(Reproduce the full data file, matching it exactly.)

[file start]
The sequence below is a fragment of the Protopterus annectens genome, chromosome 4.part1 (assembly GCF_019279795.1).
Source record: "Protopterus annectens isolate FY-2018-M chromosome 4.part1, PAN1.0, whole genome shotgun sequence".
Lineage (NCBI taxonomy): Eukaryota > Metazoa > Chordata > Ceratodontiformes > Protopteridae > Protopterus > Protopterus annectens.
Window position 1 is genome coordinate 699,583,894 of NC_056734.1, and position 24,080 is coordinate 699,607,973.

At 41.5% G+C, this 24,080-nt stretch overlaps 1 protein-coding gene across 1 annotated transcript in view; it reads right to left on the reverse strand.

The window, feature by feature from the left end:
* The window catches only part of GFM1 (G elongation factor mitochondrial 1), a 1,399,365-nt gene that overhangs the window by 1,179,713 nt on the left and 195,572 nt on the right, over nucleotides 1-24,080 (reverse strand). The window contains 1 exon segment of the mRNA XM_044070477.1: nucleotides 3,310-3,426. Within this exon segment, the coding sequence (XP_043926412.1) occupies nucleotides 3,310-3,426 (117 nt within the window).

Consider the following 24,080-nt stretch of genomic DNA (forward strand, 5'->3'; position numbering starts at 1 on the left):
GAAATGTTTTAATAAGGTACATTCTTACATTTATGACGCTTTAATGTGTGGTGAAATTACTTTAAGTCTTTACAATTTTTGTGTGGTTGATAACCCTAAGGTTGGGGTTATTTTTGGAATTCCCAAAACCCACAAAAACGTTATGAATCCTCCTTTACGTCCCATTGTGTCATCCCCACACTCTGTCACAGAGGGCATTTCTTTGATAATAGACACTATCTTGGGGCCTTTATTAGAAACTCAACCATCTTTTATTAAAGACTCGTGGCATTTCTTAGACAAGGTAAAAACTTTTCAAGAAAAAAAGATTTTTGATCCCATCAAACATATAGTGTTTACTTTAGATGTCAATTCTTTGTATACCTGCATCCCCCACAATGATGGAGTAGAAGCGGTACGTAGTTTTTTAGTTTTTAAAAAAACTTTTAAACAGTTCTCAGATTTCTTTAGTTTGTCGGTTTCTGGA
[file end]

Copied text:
The sequence below is a fragment of the Protopterus annectens genome, chromosome 4.part1 (assembly GCF_019279795.1).
Source record: "Protopterus annectens isolate FY-2018-M chromosome 4.part1, PAN1.0, whole genome shotgun sequence".
Lineage (NCBI taxonomy): Eukaryota > Metazoa > Chordata > Ceratodontiformes > Protopteridae > Protopterus > Protopterus annectens.
Window position 1 is genome coordinate 699,583,894 of NC_056734.1, and position 24,080 is coordinate 699,607,973.

At 41.5% G+C, this 24,080-nt stretch overlaps 1 protein-coding gene across 1 annotated transcript in view; it reads right to left on the reverse strand.

The window, feature by feature from the left end:
* The window catches only part of GFM1 (G elongation factor mitochondrial 1), a 1,399,365-nt gene that overhangs the window by 1,179,713 nt on the left and 195,572 nt on the right, over nucleotides 1-24,080 (reverse strand). The window contains 1 exon segment of the mRNA XM_044070477.1: nucleotides 3,310-3,426. Within this exon segment, the coding sequence (XP_043926412.1) occupies nucleotides 3,310-3,426 (117 nt within the window).

Consider the following 24,080-nt stretch of genomic DNA (forward strand, 5'->3'; position numbering starts at 1 on the left):
GAAATGTTTTAATAAGGTACATTCTTACATTTATGACGCTTTAATGTGTGGTGAAATTACTTTAAGTCTTTACAATTTTTGTGTGGTTGATAACCCTAAGGTTGGGGTTATTTTTGGAATTCCCAAAACCCACAAAAACGTTATGAATCCTCCTTTACGTCCCATTGTGTCATCCCCACACTCTGTCACAGAGGGCATTTCTTTGATAATAGACACTATCTTGGGGCCTTTATTAGAAACTCAACCATCTTTTATTAAAGACTCGTGGCATTTCTTAGACAAGGTAAAAACTTTTCAAGAAAAAAAGATTTTTGATCCCATCAAACATATAGTGTTTACTTTAGATGTCAATTCTTTGTATACCTGCATCCCCCACAATGATGGAGTAGAAGCGGTACGTAGTTTTTTAGTTTTTAAAAAAACTTTTAAACAGTTCTCAGATTTCTTTAGTTTGTCGGTTTCTGGA